The Medicaid population has complex needs and requires coordination between physical health, behavioral health, and long-term care providers. These groups may not have previously worked together within traditional models. Indeed, most long-term care providers, for example, mental health providers and providers that support persons with disabilities (both intellectual and physical), operate solely in Medicaid FFS so may not be as familiar with health plans. States are now tasked with monitoring quality and consumer choice in managed care in a way that is data driven, transparent, and cost and quality conscious. A lot of this work will be breaking new ground.
The final rule poses several challenges. Even today, many providers have limited and/or no electronic health records (EHRs), which limits clinical data collection, sharing, and care coordination capabilities. Many states have resource challenges, limited staff capacity and need training and targeted technical assistance.
But the paramount challenge is collecting data for quality measurement and reporting in an MLTSS/community setting. LTSS quality measures are generally not as well developed as those for acute care; no consistent, widely-accepted LTSS quality metrics exist yet. But, work is continuing in this area, and states, health plans, providers, members, and advocates can collaborate to measure outcomes better. These stakeholders should develop MLTSS quality measures that both capture care integration and align with measures and requirements in a state’s existing programs for external quality review, Medicaid waivers, CMS demonstration programs, and value-based care initiatives. Ideally, measures should be meaningful yet not be unduly burdensome for those who need to report the information.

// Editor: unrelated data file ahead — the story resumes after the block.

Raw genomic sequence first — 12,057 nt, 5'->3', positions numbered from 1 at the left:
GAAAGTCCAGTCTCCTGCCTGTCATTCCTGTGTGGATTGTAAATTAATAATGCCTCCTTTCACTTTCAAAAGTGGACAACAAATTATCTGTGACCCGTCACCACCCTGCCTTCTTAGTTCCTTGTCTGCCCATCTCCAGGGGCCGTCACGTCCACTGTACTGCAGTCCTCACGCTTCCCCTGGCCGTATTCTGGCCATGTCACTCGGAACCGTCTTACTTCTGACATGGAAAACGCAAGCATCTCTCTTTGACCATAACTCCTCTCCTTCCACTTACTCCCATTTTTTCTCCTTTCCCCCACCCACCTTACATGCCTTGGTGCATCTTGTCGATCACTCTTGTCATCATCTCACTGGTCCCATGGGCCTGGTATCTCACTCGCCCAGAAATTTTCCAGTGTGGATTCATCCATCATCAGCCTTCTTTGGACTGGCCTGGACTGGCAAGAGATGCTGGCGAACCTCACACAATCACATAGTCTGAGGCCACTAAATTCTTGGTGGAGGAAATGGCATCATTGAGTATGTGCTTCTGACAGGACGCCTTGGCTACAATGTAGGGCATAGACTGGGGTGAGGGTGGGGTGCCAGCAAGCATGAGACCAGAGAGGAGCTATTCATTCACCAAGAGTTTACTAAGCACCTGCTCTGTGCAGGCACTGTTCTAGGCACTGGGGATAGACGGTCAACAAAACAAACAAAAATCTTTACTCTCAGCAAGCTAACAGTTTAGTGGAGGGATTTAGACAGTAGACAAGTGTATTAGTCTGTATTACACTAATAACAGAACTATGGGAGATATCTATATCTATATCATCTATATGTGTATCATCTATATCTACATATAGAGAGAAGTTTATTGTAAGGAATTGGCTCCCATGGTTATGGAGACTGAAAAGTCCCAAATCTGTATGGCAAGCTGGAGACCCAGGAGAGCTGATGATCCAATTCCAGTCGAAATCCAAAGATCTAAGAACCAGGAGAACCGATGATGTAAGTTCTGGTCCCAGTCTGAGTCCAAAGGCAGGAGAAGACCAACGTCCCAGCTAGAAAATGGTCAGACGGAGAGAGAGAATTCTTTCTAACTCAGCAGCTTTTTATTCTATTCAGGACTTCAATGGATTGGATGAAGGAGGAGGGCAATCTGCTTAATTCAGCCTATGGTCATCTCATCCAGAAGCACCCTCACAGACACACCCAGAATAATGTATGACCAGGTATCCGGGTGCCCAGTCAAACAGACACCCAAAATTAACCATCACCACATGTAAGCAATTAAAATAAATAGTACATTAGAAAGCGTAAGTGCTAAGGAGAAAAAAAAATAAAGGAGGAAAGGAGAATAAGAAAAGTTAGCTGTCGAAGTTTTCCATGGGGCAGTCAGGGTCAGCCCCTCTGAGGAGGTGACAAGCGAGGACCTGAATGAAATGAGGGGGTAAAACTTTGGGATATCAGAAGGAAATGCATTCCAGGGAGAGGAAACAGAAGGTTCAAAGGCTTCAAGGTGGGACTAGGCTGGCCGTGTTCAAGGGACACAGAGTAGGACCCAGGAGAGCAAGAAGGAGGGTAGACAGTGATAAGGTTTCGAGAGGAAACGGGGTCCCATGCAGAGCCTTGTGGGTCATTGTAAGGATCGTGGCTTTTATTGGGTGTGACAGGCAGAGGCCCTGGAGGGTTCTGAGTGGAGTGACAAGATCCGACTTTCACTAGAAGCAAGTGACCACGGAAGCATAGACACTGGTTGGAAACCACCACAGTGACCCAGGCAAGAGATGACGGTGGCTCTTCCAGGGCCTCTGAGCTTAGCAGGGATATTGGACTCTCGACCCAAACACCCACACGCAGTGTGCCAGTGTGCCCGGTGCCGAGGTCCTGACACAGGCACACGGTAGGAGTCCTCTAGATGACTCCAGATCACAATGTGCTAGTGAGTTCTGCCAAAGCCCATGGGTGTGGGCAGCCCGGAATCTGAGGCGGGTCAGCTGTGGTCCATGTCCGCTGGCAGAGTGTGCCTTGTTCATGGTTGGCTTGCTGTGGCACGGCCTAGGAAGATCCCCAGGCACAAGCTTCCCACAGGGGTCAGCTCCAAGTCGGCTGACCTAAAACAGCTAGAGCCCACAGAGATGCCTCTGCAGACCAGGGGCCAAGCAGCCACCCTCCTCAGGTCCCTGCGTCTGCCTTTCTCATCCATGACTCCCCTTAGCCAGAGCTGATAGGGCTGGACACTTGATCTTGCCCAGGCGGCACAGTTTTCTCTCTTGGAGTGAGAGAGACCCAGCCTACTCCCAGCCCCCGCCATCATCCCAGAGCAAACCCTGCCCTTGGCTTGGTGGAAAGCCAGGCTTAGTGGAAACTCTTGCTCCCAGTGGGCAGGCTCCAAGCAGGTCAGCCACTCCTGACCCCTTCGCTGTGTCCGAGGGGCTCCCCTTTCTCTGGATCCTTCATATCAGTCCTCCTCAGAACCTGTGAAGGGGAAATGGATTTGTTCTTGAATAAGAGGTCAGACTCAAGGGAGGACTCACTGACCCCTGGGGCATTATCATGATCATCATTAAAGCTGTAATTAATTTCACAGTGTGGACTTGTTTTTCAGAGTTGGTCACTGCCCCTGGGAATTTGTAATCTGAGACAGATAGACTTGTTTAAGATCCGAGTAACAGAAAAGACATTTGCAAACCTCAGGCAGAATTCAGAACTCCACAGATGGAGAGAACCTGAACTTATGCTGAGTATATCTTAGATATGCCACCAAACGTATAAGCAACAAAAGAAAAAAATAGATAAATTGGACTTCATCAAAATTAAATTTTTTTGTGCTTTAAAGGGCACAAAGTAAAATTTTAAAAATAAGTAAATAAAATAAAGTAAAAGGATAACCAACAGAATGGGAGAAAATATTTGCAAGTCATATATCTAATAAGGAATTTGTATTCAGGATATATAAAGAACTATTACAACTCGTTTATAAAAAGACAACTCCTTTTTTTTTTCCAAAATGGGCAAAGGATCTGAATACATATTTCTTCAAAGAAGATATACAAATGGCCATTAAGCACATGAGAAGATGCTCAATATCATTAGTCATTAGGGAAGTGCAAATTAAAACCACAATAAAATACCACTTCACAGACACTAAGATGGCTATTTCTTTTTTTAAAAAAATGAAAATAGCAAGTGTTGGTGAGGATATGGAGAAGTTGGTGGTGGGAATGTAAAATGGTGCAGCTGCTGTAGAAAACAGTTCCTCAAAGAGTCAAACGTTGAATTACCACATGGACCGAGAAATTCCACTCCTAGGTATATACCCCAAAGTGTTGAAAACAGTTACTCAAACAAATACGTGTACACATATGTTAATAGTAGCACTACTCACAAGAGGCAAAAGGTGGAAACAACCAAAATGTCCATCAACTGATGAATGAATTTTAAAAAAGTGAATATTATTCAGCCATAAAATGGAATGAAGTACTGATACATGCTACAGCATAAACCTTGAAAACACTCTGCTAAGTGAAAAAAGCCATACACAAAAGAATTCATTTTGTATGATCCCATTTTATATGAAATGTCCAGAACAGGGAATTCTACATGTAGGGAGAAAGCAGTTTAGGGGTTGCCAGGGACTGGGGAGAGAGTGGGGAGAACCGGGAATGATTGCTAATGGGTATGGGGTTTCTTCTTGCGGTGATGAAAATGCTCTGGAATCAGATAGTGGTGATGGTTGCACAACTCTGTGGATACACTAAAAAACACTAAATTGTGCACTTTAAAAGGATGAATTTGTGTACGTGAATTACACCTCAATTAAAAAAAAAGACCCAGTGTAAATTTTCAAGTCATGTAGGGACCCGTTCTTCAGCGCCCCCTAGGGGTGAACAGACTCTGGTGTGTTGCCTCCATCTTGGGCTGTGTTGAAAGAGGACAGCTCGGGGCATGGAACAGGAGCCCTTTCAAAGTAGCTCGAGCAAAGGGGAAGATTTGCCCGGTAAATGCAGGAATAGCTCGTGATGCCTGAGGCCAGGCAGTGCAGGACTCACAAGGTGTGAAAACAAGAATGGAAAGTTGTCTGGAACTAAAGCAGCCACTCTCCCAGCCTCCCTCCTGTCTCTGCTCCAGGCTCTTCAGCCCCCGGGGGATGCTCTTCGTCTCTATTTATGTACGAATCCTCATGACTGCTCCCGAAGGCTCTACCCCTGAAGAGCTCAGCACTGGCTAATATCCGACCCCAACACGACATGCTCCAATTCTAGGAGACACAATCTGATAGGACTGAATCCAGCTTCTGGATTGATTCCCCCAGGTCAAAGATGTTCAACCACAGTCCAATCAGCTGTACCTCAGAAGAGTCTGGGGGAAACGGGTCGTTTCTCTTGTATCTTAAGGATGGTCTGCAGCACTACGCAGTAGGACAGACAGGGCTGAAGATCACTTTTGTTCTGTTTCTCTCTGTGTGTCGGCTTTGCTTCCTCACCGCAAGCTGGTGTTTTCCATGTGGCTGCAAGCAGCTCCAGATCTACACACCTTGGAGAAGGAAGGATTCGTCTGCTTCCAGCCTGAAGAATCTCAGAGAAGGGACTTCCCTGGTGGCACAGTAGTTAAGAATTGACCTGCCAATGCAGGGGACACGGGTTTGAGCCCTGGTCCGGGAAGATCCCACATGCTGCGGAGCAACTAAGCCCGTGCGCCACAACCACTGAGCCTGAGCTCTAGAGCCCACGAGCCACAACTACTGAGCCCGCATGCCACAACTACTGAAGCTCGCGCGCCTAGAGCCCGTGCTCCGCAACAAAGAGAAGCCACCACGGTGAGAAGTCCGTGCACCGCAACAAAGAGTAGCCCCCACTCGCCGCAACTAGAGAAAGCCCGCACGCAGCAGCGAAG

States that are pursuing a full-risk approach to MLTSS will require a more complex, strategic plan to effectively coordinate integrated care models, data collection and sharing, plan oversight and measurement, and payment across long-term, physical and behavioral health benefits. These states, with guidance provided by the Medicaid managed care rule, may have an opportunity to leverage their broader Medicaid Managed Care Quality Strategy to increase quality and reduce growth in the cost of care. For example:
- Providing incentives to health systems to reduce preventable readmissions
- Encouraging health plans to invest in health information technology, including telehealth, to expand access
- Aligning program quality measures with interventions that improve clinical outcomes, including improving individual’s ability to function, and that address social determinants of health
As MLTSS expands through full-risk or partial-risk capitated contracts, states and health plans are collaborating to develop models of care for the community setting that have enormous potential. Arizona, for example, is leveraging its relationships with the state’s health plans to use its Elderly and Physically Disabled program contracts to expand value-based purchasing (VBP) efforts – contracts that have had shared-savings requirements in place since 2012. This example of aligning an MLTSS program with broader VBP initiatives could produce quality improvement in service delivery while keeping both health plans and providers in mind.
States are at different stages of transformation. Care coordination within community settings is imperative for states, health plans, and MLTSS providers. While technology needs to catch up to help better manage this population, the building blocks are in place and states are motivated to get to the next level of LTSS delivery.